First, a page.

Despite struggling to make remarkable progress in addressing the country’s power crisis as widely anticipated, the Federal Government remains optimistic of increasing national electricity generation to 10,000 megawatts by 2019.
Minister of Power, Works and Housing, Babatunde Raji Fashola, who made the disclosure while fielding questions on his mid-term report card recently, stressed that the Power Sector Recovery Programme introduced by the Muhammadu Buhari administration was aimed at achieving incremental, steady and uninterrupted power supply.
The former Lagos governor further disclosed that efforts by the government to achieve sustainable electricity supply across the country have yielded minimal success due to frequent attacks on gas pipelines and the slow pace of ongoing transmission projects as well as low water levels at the dams.
According to the minister, while the country had the capacity to generate about 12,000MW of electricity as at May 2015, the amount of power available on the grid as at May 29, 2015 when President Buhari took office was 2,690MW. “The capacity of about 12,000MW was not delivering sustainable power because the transmission projects that will evacuate most of these (generated power) capacities were not completed.
“They were not completed because debts were owed contractors and about 920 containers carrying different equipment, transformers, among others, were trapped at the ports. And nobody budgeted to pay for them (debts and clearing of containers at the wharf). That’s what we met”, he explained.
Fashola stressed that since provisions were made in the 2016 Budget for the ongoing power sector projects and about 320 of the stranded containers retrieved and distributed to various sites, the government had made significant progress in the transmission lines projects. According to him, his ministry’s focus is not only on the number of megawatts increment but also sustainable improved power supply.
“I don’t think the public is concerned about how much megawatts we have added on the grid. It’s about how much access they get to energy. And sometimes when we sustain energy at 4,000 to 5,000MW the feedback I get suggests that if we added a little more (to the grid), we might as well be getting closer to stable electricity”, he said, noting that as at May 29, 2017, the power on grid was 4,014MW.
Although, he refused to give timeline on when Nigerians should expect steady power supplies, Fashola assured that the power sector recovery programme remains the linch pin for tackling the challenges facing the sector. He argued that the solution was beyond providing the power generation, transmission and distribution infrastructure. “You can’t have steady power without a redundancy. You can’t have a redundancy without having actual measurement of the energy demand. Presently, our energy needs is a matter of estimates. So, we are hopeful that we can have accurate data that can help us compute our actual energy needs”, he stressed.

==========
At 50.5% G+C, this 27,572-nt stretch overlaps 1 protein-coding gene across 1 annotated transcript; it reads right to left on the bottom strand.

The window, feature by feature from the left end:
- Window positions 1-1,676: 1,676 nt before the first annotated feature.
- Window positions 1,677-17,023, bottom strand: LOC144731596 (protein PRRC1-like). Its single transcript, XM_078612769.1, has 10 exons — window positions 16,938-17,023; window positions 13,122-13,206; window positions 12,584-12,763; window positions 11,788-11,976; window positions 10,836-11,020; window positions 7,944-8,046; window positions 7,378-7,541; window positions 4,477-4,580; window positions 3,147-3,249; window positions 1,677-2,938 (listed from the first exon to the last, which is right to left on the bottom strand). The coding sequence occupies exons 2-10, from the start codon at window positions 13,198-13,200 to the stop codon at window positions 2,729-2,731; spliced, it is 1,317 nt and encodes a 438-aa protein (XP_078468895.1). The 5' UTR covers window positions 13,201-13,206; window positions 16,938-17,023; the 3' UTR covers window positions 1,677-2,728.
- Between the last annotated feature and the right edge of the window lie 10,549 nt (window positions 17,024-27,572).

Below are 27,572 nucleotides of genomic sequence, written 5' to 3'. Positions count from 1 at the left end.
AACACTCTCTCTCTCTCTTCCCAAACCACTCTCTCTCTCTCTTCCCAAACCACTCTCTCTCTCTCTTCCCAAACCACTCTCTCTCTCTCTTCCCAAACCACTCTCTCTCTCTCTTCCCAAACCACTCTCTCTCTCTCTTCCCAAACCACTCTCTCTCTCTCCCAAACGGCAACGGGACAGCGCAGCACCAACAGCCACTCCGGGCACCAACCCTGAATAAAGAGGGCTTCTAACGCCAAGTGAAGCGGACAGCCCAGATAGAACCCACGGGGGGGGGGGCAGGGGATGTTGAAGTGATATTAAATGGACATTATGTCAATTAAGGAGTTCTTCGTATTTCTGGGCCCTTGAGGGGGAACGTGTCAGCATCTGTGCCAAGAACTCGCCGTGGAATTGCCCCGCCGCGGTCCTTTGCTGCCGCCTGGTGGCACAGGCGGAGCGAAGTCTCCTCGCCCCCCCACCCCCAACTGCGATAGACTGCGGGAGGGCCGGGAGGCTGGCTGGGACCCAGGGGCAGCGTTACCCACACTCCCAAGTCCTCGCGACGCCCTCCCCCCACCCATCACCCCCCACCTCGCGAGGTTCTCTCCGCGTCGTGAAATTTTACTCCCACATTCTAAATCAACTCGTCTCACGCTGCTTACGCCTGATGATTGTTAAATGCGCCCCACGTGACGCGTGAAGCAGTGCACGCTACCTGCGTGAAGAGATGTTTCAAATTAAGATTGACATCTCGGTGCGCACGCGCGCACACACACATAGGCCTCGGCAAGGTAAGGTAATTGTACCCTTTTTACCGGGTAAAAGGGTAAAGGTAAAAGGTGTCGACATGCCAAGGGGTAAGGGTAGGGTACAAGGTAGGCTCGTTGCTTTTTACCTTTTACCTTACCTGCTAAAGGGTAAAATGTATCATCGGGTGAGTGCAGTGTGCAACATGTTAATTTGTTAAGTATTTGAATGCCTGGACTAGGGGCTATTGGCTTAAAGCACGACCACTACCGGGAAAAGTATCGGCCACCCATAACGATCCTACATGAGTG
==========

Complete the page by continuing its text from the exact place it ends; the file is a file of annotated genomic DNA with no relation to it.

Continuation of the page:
He decried that the government was unable to surpass the historic peak power generation of 5,074MW achieved on February 10, 2016 because soon after, the sector experienced 16 consecutive attacks on gas pipelines, which crippled major gas supply lines including the Escravos Lagos pipeline.
Besides completing ongoing power projects across energy mix and ensuring that their capacities are optimized, Fashola disclosed that government was planning to expand electricity generation and capacity with a proposed $5.2 billion loan from the World Bank.
According to a report, Fashola suggests that the World Bank’s private-sector lending arm, the International Finance Corporation (IFC), could invest about $1.3billion in the country’s power projects and electricity distribution companies (DisCos), while their risk insurer, the Multilateral Investment Guarantee Agency (MIGA), may provide additional equity and debt of $1.4billion for gas and solar power programmes. Addition loans of $2.5billion will be sought to assist the government in expanding transmission-capacity and increasing rural access to electricity, among others.
“Disbursements with the World Bank are being worked out to start from around June, July this year,” Fashola reportedly said.
According to the minister, although the country’s national grid can only transmit around 6,200MW of power at the moment, the projects to be funded via the proposed loan would significantly increase the transmission line’s wheeling capacity to around 10,000MW by 2019.
Rachid Benmessaoud, the World Bank country director for Nigeria also expressed the bank’s commitment to supporting the country’s power sector recovery programme. “The World Bank Group is committed to supporting the implementation of the government’s Power Sector Recovery Programme to re-establish financial sustainability in the power sector,” he said.
By Olisemeka Obeche